GM, UAW likely to reach tentative deal Wednesday, report says
DETROIT — General Motors and the UAW are likely to announce a tentative contract agreement on Wednesday that could soon end the union’s monthlong strike, Reuters reported, citing sources briefed on the negotiations.
The report said the two sides were nearing a deal Tuesday and “have agreed to terms on most issues but were finalizing the wording on some matters.” GM CEO Mary Barra and President Mark Reuss joined the talks Tuesday, signaling that a deal could be close.
The UAW has summoned leaders from plants around the country to Detroit for a Thursday meeting regarding a “contract update” and other yet-to-be-determined agenda items.
GM declined to comment on the potential for an agreement and on its top executives' involvement in bargaining.
“Talks continue,” a company spokesman said. Tuesday marks the 30th day of the union’s nationwide strike against GM.
The UAW’s Thursday council meeting, which it announced Monday evening, would offer the union’s leaders a chance to provide a face-to-face update on negotiations or to recommend presenting a tentative agreement to rank-and-file members for ratification.
The two sides traded jabs last week in public comments that accused each other of stalling the talks. GM submitted its most recent proposal to the union last week, which included a commitment to invest $7.7 billion in U.S. plants, a person with knowledge of the talks told Automotive News. The union presented its counterproposal Friday, but it has declined to provide details.
GM has not commented on the UAW counteroffer.
The contentious talks have been hung up by a number of topics, including the future of temporary workers, preservation of health care benefits and commitment to U.S. investment. The national strike, set to enter Day 30 on Tuesday, is the longest against a Detroit 3 automaker since 1970.
When a tentative deal is finally reached, the GM national council will also vote on whether to send some 46,000 hourly employees back to work or to continue the strike until the tentative agreement is ratified.
Losses are beginning to pile up for all parties, and the strike’s impact has ballooned to include suppliers, dealers and other businesses.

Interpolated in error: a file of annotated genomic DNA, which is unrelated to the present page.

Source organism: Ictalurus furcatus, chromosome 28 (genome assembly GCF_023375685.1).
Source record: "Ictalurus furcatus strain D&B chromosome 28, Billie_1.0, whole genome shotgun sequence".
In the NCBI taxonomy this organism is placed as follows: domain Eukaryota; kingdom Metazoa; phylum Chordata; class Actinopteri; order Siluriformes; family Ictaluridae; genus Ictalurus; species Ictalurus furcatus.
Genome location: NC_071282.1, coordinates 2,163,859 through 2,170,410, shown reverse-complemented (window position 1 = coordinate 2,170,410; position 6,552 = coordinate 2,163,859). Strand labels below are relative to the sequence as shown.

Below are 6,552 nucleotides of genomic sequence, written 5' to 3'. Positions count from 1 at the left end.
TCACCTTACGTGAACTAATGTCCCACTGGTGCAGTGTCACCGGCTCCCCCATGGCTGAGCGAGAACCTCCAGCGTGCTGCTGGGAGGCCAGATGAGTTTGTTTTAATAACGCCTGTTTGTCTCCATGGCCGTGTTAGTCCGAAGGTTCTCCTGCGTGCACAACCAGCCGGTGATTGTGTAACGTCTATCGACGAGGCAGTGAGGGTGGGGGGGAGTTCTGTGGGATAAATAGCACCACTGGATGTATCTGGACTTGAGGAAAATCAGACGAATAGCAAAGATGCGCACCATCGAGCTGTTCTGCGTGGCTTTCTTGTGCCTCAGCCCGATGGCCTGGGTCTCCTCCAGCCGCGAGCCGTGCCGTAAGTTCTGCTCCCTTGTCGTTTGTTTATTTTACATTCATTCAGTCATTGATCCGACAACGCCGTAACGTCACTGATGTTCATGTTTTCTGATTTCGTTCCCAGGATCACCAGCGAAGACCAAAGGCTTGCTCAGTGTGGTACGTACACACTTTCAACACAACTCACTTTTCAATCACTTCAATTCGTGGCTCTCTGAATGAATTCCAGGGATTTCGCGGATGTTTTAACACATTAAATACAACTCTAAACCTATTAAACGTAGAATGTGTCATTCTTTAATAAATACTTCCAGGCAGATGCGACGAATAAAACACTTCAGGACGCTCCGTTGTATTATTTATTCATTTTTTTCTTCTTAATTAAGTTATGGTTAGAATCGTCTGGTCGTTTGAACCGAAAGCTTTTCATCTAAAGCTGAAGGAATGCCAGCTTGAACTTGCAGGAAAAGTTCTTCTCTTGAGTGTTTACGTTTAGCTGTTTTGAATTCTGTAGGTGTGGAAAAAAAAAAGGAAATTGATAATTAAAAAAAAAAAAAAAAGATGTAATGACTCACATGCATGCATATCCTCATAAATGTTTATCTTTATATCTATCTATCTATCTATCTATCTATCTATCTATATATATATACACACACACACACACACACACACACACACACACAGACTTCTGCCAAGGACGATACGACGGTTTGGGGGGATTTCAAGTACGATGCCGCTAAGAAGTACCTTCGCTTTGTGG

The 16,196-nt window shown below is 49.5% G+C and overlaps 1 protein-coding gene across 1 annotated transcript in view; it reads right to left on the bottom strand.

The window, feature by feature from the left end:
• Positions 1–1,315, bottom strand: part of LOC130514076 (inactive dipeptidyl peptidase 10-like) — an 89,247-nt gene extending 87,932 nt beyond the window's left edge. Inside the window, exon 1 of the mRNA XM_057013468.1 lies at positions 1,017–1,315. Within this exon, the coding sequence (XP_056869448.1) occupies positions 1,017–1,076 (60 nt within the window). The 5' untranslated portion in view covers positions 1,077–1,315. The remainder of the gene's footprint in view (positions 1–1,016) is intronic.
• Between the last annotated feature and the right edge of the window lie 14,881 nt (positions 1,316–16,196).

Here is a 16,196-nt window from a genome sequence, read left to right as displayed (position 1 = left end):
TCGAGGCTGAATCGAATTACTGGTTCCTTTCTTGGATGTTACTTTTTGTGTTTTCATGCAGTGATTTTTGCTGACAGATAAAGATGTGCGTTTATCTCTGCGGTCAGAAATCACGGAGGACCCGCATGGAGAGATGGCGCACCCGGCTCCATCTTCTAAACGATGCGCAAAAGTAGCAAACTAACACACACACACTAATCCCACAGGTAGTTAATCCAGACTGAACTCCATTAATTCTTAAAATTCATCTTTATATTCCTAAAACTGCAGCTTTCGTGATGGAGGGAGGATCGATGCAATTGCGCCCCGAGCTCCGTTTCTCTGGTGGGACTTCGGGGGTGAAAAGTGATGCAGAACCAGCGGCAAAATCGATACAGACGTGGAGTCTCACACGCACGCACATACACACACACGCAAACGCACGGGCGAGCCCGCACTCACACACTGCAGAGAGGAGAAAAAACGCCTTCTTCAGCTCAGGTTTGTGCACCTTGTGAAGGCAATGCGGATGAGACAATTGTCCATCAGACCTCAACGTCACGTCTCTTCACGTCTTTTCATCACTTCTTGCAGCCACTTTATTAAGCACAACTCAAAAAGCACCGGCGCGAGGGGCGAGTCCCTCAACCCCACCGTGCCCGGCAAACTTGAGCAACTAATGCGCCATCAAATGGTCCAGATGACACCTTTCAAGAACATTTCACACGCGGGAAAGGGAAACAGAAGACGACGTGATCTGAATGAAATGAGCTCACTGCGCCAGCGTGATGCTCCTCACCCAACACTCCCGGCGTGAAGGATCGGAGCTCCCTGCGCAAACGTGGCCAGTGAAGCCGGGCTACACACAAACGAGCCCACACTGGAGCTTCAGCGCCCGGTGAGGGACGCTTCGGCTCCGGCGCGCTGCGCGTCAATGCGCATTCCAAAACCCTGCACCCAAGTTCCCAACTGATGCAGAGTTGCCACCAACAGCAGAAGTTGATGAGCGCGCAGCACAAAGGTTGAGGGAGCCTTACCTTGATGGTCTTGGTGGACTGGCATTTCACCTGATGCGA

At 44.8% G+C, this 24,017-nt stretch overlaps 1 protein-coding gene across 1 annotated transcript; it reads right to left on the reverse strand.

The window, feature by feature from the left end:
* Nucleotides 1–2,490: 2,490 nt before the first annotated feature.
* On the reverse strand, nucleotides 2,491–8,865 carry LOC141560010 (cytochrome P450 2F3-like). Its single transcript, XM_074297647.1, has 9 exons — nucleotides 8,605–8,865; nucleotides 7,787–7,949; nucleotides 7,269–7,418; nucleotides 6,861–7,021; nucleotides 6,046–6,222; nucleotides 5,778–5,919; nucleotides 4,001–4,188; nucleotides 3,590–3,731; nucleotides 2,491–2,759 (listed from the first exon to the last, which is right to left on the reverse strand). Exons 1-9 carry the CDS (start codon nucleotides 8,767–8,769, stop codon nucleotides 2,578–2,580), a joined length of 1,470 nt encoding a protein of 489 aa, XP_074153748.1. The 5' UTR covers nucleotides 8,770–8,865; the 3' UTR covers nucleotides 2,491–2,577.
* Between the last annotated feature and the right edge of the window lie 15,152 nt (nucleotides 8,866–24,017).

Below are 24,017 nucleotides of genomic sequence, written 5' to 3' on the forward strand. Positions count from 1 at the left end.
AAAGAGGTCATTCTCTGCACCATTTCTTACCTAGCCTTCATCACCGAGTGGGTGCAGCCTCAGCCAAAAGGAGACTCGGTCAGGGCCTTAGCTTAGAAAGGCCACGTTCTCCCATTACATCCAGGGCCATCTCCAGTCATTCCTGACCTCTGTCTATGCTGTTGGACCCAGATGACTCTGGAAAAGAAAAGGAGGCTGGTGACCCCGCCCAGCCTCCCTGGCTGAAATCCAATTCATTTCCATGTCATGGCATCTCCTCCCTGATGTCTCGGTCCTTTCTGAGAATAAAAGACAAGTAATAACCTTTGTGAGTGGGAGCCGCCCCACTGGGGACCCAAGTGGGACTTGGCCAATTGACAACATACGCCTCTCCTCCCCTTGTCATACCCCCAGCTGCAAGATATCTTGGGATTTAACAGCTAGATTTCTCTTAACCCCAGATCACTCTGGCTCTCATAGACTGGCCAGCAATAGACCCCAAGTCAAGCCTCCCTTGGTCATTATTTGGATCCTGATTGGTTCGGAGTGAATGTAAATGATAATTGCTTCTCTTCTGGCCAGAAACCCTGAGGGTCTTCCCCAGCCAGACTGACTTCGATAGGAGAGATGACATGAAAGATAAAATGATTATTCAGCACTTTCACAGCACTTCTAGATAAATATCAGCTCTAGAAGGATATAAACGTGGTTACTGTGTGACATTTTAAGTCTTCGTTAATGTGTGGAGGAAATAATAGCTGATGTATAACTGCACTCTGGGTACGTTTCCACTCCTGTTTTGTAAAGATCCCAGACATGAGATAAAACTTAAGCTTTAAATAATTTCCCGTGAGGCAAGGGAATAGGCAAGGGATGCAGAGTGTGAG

But GM continues to maintain a higher-than-average inventory, according to a report last week by Cox Automotive.
Despite the estimated tens of millions of dollars GM stands to lose each day the strike continues, Morgan Stanley analyst Adam Jonas wrote in a research note Monday that he doesn't "expect GM’s 2020 outlook to be radically impacted” by the work stoppage.
With plants across the U.S. idled and shutdowns spilling over into Mexico and Canada, the automaker is losing about $100 million a day in earnings before interest and taxes, John Murphy, a BofA analyst who recommends buying GM shares, wrote in a research report Tuesday. UAW members have probably forgone about $2,000 of profit-sharing and as much as $4,000 in net take-home pay.
“A prolonged strike could burn significant cash and bring GM to its knees,” Murphy wrote. “But investors likely will also react negatively if management is perceived to have caved into labor’s demands and GM’s long-term competitiveness is threatened.”
A GM spokesman declined to comment on the BofA report.
GM and the strike ended up being fodder for presidential candidates in Tuesday night’s Democratic debate in Westerville, Ohio, with New Jersey Senator Cory Booker criticizing trade deals that don’t put workers “at the center,” an oblique reference to U.S. President Donald Trump’s accord to replace NAFTA.
Beto O’Rourke, the former congressman from Texas, said workers striking outside GM’s idled Chevy Cruze plant in Lordstown, Ohio -- about 150 miles northeast from where the debate took place -- had been “devastated by GM and their malfeasance.” The automaker ranks No. 72 among the largest employers in Ohio, one of the moderators noted; it was No. 1 less than 25 years ago.
Candidate Pete Buttigieg, the mayor of South Bend, Ind., said it was common to see closed-down factories out the windows of his dad’s Chevy Cavalier during drives to school growing up. “Now I drive my own Chevy -- it’s a Chevy Cruze, used to be built right in Lordstown -- which is now one more symbol of the broken promises that this president has made to workers.”
It was still the most prominent role the auto industry has played in any of the debates thus far -- despite Detroit hosting one of them in late July.
GM shares rose 1.5 percent to $36.80 in morning trading on Wednesday.
Hannah Lutz, Michael Martinez, Reuters and Bloomberg contributed to this report.
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